A reality TV show is paying for production and expenses. It’s rarely paying the people in the show except in a lump sum of prize money, which is a drop in the bucket. Even a big cash prize isn’t much when it gets you 20 to 25 episodes. Per show costs are generally under $500,000 per episode.
News programming is the original form of reality TV, and its price tag is among the cheapest programming on the air today. No wonder we’re watching so much of it and no wonder the news organizations and networks hope like heck the Republican primary continues for many weeks to come and they can all put a few more debates on the schedule.
No one has to offer any prize money to the candidates on Republican Reality TV, although wouldn’t you like to see them performing a challenge for a reward by crawling through a muddy obstacle course in their suits? The anchors and reporters aren’t getting anything beyond their regular salaries. There’s a tiny bit of production overhead to broadcast a show from a university or convention center.
With overhead so low, the ratings don’t have to be blockbuster to deliver a nice return on investment for the networks.
The cable news networks are jumping for joy over the ratings boost from the debates. In 2011, Fox News Channel averaged 2.2 million viewers daily; MSNBC averaged 902,000 total viewers, with CNN averaging 735,000.
Fox News drew over six million viewers for its debates on September 22 and December 15. CNN bagged over five million viewers for debates Thursday night, and on October 18 and January 19. These numbers are a smashing success no matter how you cut it.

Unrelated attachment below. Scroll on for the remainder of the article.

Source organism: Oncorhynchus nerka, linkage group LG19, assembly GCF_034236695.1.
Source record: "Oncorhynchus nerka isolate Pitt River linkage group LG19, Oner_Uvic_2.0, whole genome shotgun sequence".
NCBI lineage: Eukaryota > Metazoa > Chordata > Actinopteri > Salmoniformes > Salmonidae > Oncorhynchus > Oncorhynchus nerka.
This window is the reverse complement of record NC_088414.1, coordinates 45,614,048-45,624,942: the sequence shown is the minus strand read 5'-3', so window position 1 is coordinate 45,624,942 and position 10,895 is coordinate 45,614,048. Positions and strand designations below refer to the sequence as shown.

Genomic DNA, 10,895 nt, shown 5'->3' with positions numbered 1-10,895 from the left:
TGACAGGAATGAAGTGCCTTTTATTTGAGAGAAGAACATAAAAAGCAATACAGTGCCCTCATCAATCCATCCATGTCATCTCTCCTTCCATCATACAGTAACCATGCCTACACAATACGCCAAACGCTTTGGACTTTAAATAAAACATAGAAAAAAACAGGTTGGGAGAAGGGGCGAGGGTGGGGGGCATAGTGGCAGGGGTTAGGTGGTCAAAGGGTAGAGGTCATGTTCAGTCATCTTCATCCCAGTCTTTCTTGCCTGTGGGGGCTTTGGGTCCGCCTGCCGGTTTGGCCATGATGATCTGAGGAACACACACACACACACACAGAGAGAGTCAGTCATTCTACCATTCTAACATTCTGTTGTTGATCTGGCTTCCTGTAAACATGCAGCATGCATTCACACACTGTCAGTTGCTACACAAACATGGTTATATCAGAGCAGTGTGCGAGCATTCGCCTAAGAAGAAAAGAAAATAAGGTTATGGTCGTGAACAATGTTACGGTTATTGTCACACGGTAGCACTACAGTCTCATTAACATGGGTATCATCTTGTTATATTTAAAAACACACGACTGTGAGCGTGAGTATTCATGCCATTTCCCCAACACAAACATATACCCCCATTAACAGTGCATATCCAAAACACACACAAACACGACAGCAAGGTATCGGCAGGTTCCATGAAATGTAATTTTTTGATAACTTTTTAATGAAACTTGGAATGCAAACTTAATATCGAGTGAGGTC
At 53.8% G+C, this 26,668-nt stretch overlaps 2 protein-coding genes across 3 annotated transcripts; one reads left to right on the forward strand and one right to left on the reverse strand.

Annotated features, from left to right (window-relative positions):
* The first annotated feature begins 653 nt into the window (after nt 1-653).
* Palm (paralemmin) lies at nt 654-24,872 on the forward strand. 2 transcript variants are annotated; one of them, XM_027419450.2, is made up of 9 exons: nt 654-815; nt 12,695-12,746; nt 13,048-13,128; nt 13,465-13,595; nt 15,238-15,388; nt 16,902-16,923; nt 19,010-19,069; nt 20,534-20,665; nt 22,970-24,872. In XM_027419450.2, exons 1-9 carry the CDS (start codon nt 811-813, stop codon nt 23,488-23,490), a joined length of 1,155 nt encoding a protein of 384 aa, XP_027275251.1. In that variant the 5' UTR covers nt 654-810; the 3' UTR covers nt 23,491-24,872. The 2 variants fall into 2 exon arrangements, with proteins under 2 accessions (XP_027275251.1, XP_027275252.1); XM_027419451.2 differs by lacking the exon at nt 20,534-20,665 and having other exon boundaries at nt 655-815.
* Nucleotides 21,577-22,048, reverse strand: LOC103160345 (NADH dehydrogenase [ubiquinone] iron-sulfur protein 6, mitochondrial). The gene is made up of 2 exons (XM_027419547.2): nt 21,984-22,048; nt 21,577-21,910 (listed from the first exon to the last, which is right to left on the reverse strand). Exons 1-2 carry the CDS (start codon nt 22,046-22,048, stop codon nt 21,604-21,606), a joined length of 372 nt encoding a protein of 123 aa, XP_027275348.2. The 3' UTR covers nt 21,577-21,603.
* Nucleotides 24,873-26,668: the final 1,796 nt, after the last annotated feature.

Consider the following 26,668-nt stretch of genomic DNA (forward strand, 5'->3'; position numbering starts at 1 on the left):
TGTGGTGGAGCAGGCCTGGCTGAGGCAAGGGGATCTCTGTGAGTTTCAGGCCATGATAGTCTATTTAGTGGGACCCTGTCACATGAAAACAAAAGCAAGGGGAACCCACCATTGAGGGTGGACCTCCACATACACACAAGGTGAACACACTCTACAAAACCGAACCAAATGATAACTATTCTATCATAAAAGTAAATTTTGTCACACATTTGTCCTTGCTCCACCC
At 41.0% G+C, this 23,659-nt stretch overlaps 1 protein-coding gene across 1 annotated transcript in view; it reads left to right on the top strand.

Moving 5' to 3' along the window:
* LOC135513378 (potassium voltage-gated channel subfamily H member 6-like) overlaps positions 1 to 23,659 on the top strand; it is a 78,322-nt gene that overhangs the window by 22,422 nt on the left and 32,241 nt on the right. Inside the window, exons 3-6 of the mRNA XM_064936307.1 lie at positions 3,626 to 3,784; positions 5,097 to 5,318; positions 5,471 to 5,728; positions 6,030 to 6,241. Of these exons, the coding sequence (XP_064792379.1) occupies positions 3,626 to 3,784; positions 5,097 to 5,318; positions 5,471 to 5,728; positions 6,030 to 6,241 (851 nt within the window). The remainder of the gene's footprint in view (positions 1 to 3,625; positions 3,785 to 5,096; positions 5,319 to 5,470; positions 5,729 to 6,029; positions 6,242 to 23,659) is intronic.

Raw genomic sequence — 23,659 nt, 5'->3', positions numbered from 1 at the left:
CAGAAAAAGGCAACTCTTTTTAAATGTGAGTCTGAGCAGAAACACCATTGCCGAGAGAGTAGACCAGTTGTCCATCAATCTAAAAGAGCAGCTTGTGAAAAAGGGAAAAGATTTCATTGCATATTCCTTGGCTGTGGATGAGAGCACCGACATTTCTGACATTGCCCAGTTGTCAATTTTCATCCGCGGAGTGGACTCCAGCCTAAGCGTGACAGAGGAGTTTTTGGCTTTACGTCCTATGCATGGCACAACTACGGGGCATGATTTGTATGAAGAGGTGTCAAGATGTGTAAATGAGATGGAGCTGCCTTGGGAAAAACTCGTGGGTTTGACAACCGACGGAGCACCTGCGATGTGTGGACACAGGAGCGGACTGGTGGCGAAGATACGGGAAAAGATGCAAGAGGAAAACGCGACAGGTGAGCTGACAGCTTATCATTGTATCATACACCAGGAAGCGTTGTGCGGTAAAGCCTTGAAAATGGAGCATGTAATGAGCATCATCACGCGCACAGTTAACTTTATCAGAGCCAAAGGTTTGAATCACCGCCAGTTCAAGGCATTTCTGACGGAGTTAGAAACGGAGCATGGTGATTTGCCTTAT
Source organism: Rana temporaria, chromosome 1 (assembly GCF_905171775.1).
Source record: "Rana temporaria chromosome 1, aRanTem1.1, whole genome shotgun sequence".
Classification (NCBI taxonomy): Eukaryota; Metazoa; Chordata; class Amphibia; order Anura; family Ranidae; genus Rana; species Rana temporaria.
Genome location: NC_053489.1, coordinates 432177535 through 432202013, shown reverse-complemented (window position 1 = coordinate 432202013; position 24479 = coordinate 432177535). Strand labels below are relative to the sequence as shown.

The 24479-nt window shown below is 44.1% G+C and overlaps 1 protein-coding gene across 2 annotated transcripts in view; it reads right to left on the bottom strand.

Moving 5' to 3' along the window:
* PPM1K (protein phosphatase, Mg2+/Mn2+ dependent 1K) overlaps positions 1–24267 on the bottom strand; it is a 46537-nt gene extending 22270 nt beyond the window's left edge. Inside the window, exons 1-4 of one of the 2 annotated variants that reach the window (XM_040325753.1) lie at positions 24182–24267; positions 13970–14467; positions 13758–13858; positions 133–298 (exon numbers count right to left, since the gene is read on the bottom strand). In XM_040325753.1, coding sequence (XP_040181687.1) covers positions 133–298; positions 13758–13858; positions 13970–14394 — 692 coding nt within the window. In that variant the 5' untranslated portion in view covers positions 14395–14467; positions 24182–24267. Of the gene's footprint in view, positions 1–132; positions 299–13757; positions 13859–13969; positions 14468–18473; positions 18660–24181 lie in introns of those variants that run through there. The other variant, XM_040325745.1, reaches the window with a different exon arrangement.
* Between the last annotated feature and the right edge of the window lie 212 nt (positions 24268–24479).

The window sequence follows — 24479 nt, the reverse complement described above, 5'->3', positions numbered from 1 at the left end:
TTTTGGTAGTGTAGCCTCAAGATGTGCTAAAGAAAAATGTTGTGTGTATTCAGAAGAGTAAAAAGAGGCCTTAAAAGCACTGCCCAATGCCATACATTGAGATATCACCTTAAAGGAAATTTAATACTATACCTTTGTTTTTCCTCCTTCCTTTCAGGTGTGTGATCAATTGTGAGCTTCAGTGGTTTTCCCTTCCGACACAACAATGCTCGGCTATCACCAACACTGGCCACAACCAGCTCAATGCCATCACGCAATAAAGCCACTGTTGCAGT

Even the traditional networks did well by airing debates. The NBC News debate that actually aired as a special edition of “Rock Center with Brian Williams” drew over seven million total views on January 23, according to Nielsen Media Research data, the second highest rated debate after the December 10 ABC/Yahoo News debate with 7.6 million viewers.
On the same night, the first new episode of the popular Fox series “House” drew 8.7 million total viewers. “Castle” did better on ABC with 10 million viewers. But considering how much more both these shows cost to produce and air than the debate, NBC comes out the money winner with more bang for their buck.
With over half the debates airing either on CNN (six) or Fox News (five), the cable networks siphon a lot of viewers away from entertainment television programming. The debates are tripling the average ratings.